Think about how a potential buyer will feel when they slide into the driver’s seat. To ensure this is a good experience for them, make sure your car is free of any junk, dirt, or odors. Start off by removing any clutter from your car’s glove box, trunk, and other storage spaces. After removing any personal items, vacuum the carpet and seats, making sure they are all free of crumbs and other dirt. You’ll also want to wipe down the dash, center console and other hard surfaces. Once the car is cleaned, make sure there aren’t any odors that might be off-putting to the potential buyer. Removal of odors can be a real challenge, but spraying an odor eliminator throughout the car as well as into the vents can help. After you spray, run the air conditioning system to help air out the car.

Check the Tires

With your best outfit, you need the perfect shoes. The same logic is true for your car. Once you’ve shined up the interior and exterior of your car, you’ll want to make sure your tires match. Worn-out or half-deflated tires will not do. New tires don’t come cheap, so prospective buyers will be looking to make sure your car’s tires are in good shape so that they won’t need an extra purchase after buying your car.

Ensure All Lights are Working

Before showing your car, make sure that all of the headlights, brake lights, and turn signals are in proper working condition. If not, the potential car buyer could be easily turned off by thinking that a malfunctioning light is a small sign of more significant problems with the car. Lights are quick and cheap fix to avoid this pitfall, so make sure you check each and every one.

receiptsOrganize Service Paper Work

Any car buyer is going to want reassurance that the car has been properly maintained. Having your stack of receipts and paper work showing the essential car maintenance has been performed for the potential buyer to look at is exactly the assurance they need. These receipts should include services and equipment purchases such as tire rotation, oil changes, brake pads, and air filters, as well as any repairs made to fix any damages your car sustained during your ownership of the vehicle.

Perform Necessary Repairs

Used-car buyers want to spend as little as possible after purchasing your car, so make sure any necessary repairs are fixed  before you put your car up for sale. Minor repairs such as replacing missing items or fixing broken ones are simple and indicate that your car has been well-maintained. Be careful when making major repairs, though. You’ll want to make sure that you’ll be able to recoup the amount of money you spend when you sell.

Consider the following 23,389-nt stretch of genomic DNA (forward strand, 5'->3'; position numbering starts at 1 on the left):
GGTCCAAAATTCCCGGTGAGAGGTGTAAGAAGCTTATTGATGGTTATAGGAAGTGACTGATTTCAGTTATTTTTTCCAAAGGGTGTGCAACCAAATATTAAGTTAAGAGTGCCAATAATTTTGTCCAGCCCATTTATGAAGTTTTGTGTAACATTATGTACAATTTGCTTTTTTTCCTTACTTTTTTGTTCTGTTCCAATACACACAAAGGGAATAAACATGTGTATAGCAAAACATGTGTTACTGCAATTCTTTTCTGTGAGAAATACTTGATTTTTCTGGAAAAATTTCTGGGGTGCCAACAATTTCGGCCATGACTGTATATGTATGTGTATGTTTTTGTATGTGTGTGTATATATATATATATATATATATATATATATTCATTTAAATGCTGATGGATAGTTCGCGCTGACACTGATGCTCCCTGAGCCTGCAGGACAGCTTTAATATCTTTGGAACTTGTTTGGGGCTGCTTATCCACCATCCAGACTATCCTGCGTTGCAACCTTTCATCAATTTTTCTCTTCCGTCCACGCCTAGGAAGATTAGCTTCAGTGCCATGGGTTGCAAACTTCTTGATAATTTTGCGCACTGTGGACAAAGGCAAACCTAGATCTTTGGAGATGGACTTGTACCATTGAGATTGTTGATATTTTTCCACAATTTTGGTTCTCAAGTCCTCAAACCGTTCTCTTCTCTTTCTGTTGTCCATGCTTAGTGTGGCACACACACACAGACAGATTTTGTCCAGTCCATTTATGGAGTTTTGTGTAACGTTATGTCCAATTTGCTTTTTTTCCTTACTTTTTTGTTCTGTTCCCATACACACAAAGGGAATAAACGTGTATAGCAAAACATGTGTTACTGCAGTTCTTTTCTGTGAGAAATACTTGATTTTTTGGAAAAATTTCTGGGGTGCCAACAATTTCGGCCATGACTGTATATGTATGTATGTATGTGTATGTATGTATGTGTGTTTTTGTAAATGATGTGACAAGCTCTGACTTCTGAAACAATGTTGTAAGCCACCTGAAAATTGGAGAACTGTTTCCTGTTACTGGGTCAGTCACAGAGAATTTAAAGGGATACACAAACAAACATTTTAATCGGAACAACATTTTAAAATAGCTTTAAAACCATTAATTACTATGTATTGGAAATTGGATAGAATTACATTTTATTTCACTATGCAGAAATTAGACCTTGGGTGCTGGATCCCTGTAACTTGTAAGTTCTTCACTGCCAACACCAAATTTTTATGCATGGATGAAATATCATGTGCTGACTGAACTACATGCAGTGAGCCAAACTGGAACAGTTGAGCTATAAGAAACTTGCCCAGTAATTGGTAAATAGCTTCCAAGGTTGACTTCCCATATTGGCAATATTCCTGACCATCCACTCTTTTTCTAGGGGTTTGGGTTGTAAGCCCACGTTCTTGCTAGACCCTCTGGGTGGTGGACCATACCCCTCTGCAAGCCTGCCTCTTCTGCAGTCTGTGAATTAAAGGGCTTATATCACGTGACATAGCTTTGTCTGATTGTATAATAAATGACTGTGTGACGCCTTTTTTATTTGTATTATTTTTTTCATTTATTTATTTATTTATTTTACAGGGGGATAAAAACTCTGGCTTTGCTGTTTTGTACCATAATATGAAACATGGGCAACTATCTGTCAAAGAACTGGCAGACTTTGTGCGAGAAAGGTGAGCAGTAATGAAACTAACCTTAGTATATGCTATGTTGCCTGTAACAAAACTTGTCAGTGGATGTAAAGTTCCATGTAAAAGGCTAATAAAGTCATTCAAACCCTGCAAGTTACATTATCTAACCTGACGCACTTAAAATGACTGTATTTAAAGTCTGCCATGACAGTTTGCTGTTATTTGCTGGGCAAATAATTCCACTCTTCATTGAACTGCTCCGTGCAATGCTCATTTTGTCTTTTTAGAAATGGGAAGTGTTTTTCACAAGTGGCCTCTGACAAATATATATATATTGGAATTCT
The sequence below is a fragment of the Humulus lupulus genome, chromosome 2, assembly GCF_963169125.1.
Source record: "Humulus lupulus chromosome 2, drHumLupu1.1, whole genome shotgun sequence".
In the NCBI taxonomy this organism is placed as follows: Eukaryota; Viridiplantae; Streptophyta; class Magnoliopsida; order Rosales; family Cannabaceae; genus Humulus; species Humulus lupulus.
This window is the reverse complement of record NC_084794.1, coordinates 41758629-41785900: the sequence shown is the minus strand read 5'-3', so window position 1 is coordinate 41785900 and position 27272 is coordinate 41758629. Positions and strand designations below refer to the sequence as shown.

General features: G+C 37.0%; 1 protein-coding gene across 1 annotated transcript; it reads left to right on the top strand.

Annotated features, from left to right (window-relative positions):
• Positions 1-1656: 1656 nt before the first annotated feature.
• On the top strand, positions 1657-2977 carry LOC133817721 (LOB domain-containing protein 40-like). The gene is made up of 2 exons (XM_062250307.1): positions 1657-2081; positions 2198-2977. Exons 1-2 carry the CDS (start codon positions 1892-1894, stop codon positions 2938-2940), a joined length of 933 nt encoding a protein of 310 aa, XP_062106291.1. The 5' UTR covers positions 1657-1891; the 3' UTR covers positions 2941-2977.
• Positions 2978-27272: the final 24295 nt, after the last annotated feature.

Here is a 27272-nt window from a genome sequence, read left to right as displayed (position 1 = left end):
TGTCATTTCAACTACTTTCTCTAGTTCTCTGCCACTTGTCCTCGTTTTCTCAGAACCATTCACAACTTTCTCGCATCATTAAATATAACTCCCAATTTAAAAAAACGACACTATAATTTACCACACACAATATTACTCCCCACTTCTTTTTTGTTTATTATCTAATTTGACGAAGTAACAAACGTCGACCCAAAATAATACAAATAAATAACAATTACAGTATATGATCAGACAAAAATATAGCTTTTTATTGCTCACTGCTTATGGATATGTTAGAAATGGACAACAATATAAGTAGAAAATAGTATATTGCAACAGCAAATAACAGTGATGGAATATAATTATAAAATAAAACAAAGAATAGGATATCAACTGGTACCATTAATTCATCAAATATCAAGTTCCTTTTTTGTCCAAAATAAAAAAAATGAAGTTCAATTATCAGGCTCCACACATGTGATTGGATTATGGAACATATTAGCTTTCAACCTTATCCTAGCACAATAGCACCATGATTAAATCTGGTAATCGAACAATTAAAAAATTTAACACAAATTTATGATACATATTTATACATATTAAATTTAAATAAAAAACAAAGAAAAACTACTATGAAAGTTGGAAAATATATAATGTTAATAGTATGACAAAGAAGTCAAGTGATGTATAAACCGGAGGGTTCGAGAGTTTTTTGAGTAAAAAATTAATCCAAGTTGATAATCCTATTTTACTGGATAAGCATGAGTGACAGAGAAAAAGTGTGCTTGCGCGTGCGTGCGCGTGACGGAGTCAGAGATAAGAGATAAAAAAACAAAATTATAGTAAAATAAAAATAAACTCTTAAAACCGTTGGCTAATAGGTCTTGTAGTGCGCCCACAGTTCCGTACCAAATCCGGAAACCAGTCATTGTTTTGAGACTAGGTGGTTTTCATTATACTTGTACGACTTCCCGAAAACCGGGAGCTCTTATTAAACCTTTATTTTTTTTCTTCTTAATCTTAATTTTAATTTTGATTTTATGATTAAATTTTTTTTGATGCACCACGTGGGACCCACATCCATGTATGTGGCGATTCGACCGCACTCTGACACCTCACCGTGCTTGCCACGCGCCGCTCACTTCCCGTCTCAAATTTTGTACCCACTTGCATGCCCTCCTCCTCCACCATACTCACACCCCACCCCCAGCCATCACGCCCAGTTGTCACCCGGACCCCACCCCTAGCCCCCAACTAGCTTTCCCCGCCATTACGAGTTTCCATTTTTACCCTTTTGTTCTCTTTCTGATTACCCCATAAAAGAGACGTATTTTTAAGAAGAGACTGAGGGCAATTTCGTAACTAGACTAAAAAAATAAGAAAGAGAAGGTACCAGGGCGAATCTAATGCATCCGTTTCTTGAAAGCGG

Even if you are very good with keeping up your regular car maintenance, it is important to remember these tips to polish your offering when getting ready to sell your car. Good luck, and remember that even these little changes will make a big difference!

Used Cars

Driving Green to Save Some Green

We all want to save money. What if you could not only save money, but also help the environment at the same time? With gas prices always fluctuating—and usually increasing—your driving expenses are a great place to save some green! We’ve provided some easy tips to help with gas efficiency, saving you both time and money at the pump and helping the environment by reducing gas emissions.

1. Junk in the Trunk Do you have a ski or bike rack attached to the car? Do you have a trunk full of stuff? Take it off or get it out! Removing excess weight will lighten your car, therefore improving the gas efficiency of any vehicle.

product_driving_green_lg (3)[Image Source]

2. Pump it Up

Make sure all four of your tires are properly inflated. This improves your car’s performance and gas efficiency. Also, when you’re replacing your tires, look for low-rolling-resistance (LRR) tires, which are specially designed to improve a vehicle’s fuel economy.

3. Slow and Steady

As you’re driving along, be more like the tortoise than the hare. Speeding up and then slamming on your brakes is not only terrible for your brake pads but it also hurts the environment, and your gas economy. Flooring it for just a few seconds can give off more emissions than driving regularly for a half an hour.

4. Top it Off

When filling your tank – less frequently because of all the green driving tips you’re following – there are a few things to keep in mind.

Use regular gas unless your car’s manual states you need premium, because otherwise it does not do anything for your performance or fuel economy.

Don’t over fill past the automatic mechanism. This is bad for the environment because the gas vapors will escape your car and go into the air. This is also bad for your wallet because many gas pumps are now equipped to control the gas vapors from escaping into the air and will instead go back into the station’s tanks. When you fill past the line, the extra gas will go back this same way into the station’s tank but you are still charged for it.

Don’t spill the gas on the ground. One, that’s gas you’ve paid for that’s going to waste. Two, that gas gets washed into the local water or evaporates into the air, creating pollution.

5. Take Care

Make sure you’re taking care of your car and getting regular tune ups. This will certainly help your wallet in the long run, not only in regards to the gas tank but over the entire life of your car.

Change your oil regularly or get it done if you don’t do it yourself.  If you’re a DIY-er, watch this helpful tutorial on checking oil or head to our CARCHEX Youtube channel for others!

Get a tune up because the harder your car has to work, the less gas efficient it will be.